Since I posted that short piece about motherhood yesterday it is as if a dam has burst. Behind the wall of my self control All the grief and anxiety that I feel for my son, my home situation, my partner has been building. With no outlet my emotions have been swirling and multiplying , until a small hole appeared in the dam. By writing, and more importantly posting as I did, a small crack appeared in the facade – and as in a real life dam, the pressure on that crack leads to a bigger andbigger aperture  being formed – and the suppressed emotions gush forth.

I can’t stop crying.  I Started last night, slept fitfully and woke intermittently with tears in my eyes. This morning it’s a huge flood of tears. I can’t even identify the emotion that I’ve making me cry, just that I can’t cope with it. If I look at this ( which I saw on primrose’s blog)
I think I feel everything in the top half of this wheel ( except perhaps bored) although I am bored with the conflict so perhaps that applies too. 

It’s Sunday. I have a yoga class later and I will walk Lola ( who submits to being wept over with good grace, and licks my tears away. ( as an aside I used to think that dogs licking people was disgusting, but I find Lola’s sympathy licks, and her obvious concern for me rather comforting) I have no idea how I am going to get myself together to go back to work tomorrow. I feel like I have just fallen apart completely.

Outside of the immediate grief, it has occurred to me that maybe this is like a bereavement. The loss of a ‘normal’ relationship with my son. And if this is at least in part a bereavement reaction, then I’m on more familiar ground. 

The above is the well known ‘grief cycle’ as described by Kubler Ross in the late 60’s. Although first developed for and applied to the death of a loved on, this journey through emotional adjustment can be applied to many different losses. It’s not as simple as a linear progression of course, which is why I have chosen this twisted ribbon picture, to illustrate the  nature of the meandering process. At the moment for example, if I apply this analogy, I am somewhere with elements of anger, depression, detachment and dialogue. I feel stuck here, it’s not much different to where I was 3 years ago, although with perhaps less hope.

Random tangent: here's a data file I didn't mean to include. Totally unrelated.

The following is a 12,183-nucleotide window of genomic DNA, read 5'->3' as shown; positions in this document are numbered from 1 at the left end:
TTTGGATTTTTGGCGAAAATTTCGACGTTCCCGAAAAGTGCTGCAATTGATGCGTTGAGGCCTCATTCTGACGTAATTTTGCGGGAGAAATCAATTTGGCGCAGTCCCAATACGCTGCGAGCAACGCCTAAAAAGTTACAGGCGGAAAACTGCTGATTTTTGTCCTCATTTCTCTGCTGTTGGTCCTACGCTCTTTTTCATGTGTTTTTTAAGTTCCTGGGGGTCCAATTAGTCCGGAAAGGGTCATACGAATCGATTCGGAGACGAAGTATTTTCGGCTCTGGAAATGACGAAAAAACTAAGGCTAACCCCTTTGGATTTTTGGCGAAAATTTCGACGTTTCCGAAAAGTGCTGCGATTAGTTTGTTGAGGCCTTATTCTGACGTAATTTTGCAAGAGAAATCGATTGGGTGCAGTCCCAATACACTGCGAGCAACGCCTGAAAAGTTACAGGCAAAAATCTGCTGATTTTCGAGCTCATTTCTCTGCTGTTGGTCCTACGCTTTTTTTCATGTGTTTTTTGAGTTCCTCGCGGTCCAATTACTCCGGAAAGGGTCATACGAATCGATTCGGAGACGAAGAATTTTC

Maybe this has become a complex, non resolving bereavement reaction. Maybe I need to do something different. Maybe writing this post is a start. 


  1. If you are feeling grief then there is grief so let it all come out. Personally I think we would all be better with less defensive dams and more weeping! Just know that you are not alone, there is a whole world of people who feel the same and loads of dogs to lick the tears away. I hope that you feel a bit more peaceful soon. It will pass! X


  2. It sounds as though you have managed to keep the emotions very well hidden inside for a long time. There must be implications in that, it can’t be healthy long term. Now you have shared openly and the feelings have been expressed you are free to grieve. I think it is an important step. Cry, let the tears flow. Tomorrow is a new day ❤


  3. Grief is the price we pay for loving…someone else said it, I can’t take credit. I don’t know where I am on the grief scale. On a given day I must experience all of those feelings not at the same time, but in quick succession. It has nearly been a year, but even the happy memories make me sad still. But I am not alone, that’s the comfort…I suppose any feeling is ok, it means we’re still alive

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